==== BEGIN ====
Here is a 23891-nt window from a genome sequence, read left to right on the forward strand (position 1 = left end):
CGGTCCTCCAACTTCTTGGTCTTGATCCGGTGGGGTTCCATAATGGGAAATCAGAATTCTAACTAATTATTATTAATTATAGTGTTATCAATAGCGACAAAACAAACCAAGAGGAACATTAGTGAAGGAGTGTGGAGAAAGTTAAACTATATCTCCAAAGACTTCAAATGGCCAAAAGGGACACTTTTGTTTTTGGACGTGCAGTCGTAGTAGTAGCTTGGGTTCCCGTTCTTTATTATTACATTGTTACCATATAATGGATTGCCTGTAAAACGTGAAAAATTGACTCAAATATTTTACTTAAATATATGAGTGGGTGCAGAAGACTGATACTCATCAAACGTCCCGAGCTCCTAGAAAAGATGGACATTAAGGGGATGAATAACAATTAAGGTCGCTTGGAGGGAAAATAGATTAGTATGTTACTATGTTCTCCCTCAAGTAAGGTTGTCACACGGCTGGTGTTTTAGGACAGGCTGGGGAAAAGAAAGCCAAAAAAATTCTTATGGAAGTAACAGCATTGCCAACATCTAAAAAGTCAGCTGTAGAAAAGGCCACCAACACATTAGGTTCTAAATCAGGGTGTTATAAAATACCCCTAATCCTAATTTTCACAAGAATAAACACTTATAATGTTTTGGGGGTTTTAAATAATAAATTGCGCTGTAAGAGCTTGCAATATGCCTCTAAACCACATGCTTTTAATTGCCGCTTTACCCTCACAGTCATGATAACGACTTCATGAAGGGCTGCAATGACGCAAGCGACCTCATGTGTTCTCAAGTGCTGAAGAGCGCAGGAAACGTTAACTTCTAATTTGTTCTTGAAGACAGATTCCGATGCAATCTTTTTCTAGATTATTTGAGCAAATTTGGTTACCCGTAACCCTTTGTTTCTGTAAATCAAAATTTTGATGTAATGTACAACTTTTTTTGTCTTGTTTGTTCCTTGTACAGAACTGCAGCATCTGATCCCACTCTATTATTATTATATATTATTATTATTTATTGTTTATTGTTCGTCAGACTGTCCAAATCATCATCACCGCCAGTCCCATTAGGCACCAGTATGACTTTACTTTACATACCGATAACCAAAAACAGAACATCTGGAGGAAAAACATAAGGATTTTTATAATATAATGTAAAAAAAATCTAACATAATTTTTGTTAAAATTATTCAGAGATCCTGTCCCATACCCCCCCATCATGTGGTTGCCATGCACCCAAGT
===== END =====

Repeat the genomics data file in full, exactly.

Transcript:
Here is a 23891-nt window from a genome sequence, read left to right on the forward strand (position 1 = left end):
CGGTCCTCCAACTTCTTGGTCTTGATCCGGTGGGGTTCCATAATGGGAAATCAGAATTCTAACTAATTATTATTAATTATAGTGTTATCAATAGCGACAAAACAAACCAAGAGGAACATTAGTGAAGGAGTGTGGAGAAAGTTAAACTATATCTCCAAAGACTTCAAATGGCCAAAAGGGACACTTTTGTTTTTGGACGTGCAGTCGTAGTAGTAGCTTGGGTTCCCGTTCTTTATTATTACATTGTTACCATATAATGGATTGCCTGTAAAACGTGAAAAATTGACTCAAATATTTTACTTAAATATATGAGTGGGTGCAGAAGACTGATACTCATCAAACGTCCCGAGCTCCTAGAAAAGATGGACATTAAGGGGATGAATAACAATTAAGGTCGCTTGGAGGGAAAATAGATTAGTATGTTACTATGTTCTCCCTCAAGTAAGGTTGTCACACGGCTGGTGTTTTAGGACAGGCTGGGGAAAAGAAAGCCAAAAAAATTCTTATGGAAGTAACAGCATTGCCAACATCTAAAAAGTCAGCTGTAGAAAAGGCCACCAACACATTAGGTTCTAAATCAGGGTGTTATAAAATACCCCTAATCCTAATTTTCACAAGAATAAACACTTATAATGTTTTGGGGGTTTTAAATAATAAATTGCGCTGTAAGAGCTTGCAATATGCCTCTAAACCACATGCTTTTAATTGCCGCTTTACCCTCACAGTCATGATAACGACTTCATGAAGGGCTGCAATGACGCAAGCGACCTCATGTGTTCTCAAGTGCTGAAGAGCGCAGGAAACGTTAACTTCTAATTTGTTCTTGAAGACAGATTCCGATGCAATCTTTTTCTAGATTATTTGAGCAAATTTGGTTACCCGTAACCCTTTGTTTCTGTAAATCAAAATTTTGATGTAATGTACAACTTTTTTTGTCTTGTTTGTTCCTTGTACAGAACTGCAGCATCTGATCCCACTCTATTATTATTATATATTATTATTATTTATTGTTTATTGTTCGTCAGACTGTCCAAATCATCATCACCGCCAGTCCCATTAGGCACCAGTATGACTTTACTTTACATACCGATAACCAAAAACAGAACATCTGGAGGAAAAACATAAGGATTTTTATAATATAATGTAAAAAAAATCTAACATAATTTTTGTTAAAATTATTCAGAGATCCTGTCCCATACCCCCCCATCATGTGGTTGCCATGCACCCAAGT